Sunday, May 08, 2005

I Am Cutest Of All When I Am Bitter

So my Dad isn't working now. By that I mean he is unemployed rather than he isn't doing anything. He is doing quite a bit what with all the work it takes to scoot his leg back and forth on the floor while I bark out "Count!! I can't hear you!!" to make sure he breathes while he does his recovery exercises.

He got fired. By his church. The easy way to tell the story is that he is a victim of downsizing by a church that isn't growing, but the whole truth is a bit more complicated. The downsizing plan wasn't brought before the church and a few snarky comments from the "called" staff have found their way back to us. He doesn't work there anymore and he's decided not to worship there anymore. My parents have been a part of that community since 1969.

I am about fifty kinds of torn now. I want to draft a letter and tell my old church what I think, but to do that I first have to detach myself from the reflex to protect my father and approach them with some kind of love. I want to tell them all that they gave me and hold their present behavior up against that example. I want to hold their behavior up against Christ's example. I don't think they'd hear me, I just want it said.

But I also have to forgive. When I start that letter in my head, it becomes full of the anger that I'd like to pretend is righteous but is really just self righteous. Sure, I have all kinds of business telling a church how to behave when I don't attend myself.

I am holding off. As church members have found out about Dad, they have complained loudly and it's caused a bit of a church split. Anything I would say at this moment would only accentuate the rift. I think it's time right now for me to figure out how to love the church again, fight my "visiting alone" anxiety, and wallow around in some grace.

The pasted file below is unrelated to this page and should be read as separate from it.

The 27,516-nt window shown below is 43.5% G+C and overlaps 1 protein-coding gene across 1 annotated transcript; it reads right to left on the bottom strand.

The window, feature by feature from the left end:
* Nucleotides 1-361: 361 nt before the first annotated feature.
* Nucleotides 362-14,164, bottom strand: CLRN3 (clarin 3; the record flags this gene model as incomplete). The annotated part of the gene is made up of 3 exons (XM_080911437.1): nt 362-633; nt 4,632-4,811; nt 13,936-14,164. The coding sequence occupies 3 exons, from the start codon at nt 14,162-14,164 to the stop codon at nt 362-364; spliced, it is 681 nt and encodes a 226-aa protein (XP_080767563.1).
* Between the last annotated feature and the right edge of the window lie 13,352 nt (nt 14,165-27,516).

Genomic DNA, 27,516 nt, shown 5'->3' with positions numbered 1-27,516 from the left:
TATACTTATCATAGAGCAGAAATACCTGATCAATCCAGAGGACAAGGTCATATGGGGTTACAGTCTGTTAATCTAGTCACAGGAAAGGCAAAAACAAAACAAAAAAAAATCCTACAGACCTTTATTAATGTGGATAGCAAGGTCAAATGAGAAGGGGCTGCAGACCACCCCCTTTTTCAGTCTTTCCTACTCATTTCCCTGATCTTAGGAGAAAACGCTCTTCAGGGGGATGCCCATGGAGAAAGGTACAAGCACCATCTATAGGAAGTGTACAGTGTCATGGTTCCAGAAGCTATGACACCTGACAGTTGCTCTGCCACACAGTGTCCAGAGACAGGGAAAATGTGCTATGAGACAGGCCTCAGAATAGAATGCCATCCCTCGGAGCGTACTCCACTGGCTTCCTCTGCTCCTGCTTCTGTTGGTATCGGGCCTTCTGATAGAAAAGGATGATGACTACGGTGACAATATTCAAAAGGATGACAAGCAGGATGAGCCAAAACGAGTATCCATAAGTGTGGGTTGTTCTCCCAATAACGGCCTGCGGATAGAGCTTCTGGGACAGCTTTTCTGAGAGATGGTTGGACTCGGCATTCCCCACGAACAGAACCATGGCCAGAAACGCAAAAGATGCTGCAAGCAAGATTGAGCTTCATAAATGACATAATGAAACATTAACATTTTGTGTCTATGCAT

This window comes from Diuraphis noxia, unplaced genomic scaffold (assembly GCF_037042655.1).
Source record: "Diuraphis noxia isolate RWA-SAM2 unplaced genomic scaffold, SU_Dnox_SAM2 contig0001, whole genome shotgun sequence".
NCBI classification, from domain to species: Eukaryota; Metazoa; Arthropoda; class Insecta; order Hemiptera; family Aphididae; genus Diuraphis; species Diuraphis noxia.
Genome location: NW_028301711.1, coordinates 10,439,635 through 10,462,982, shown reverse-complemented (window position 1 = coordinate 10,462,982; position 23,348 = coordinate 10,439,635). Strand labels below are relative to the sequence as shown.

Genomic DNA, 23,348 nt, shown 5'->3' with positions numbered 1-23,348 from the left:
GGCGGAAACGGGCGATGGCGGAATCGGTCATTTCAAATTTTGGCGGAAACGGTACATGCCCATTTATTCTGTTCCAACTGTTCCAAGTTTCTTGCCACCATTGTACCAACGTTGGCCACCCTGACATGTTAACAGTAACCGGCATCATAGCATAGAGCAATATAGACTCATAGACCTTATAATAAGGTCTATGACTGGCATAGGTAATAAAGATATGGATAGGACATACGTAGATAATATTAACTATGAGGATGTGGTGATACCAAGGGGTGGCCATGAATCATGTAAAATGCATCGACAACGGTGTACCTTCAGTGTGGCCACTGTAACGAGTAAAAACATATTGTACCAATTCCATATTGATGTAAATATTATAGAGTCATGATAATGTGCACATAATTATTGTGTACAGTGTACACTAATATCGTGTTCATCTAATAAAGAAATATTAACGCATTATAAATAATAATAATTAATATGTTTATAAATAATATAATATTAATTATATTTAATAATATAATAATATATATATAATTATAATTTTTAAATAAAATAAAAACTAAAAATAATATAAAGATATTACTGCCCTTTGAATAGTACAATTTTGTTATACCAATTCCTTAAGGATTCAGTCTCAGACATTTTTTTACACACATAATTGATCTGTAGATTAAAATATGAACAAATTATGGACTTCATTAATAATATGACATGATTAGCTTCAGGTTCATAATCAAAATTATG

The good news is it seems easier than it would have been two years ago. Thanks, imagined blog audience, you do more than you know to make be believe it could happen.


Anonymous said...

I didn't know your Dad was employed by a church. As a cog in the wheel of said institution, I can say that the tides do turn rather quickly sometimes and it hurts worse because of the assumption of community that is repleat in all of the church-speak. No matter how much you reason through it, all that talk ends up making you pissed off. Churches could find easier ways to let people go but they don't, or many of them do not.

I know you don't need my encouragement, but craft the letter. The church needs to hear it as much as you need to write it, send it. The kingdom people are supposed to be different. --Tim Sean

Streak said...

Wow. This is tough. I admire your impulse to forgive and show love to this church. I agree with both of you: write the letter and do it the right way.

educat said...

Thanks to you both for the encouragement. It means more than you know. It's not as much my impulse to forgive as it is the duty I know I have. I want to achieve this noble goal.

I knocked out a rough draft of The Letter last night and clarified my desire to forgive. I think I put it well there, "It is not my reflex, but it is my desire".

It's grace. I'm working on it.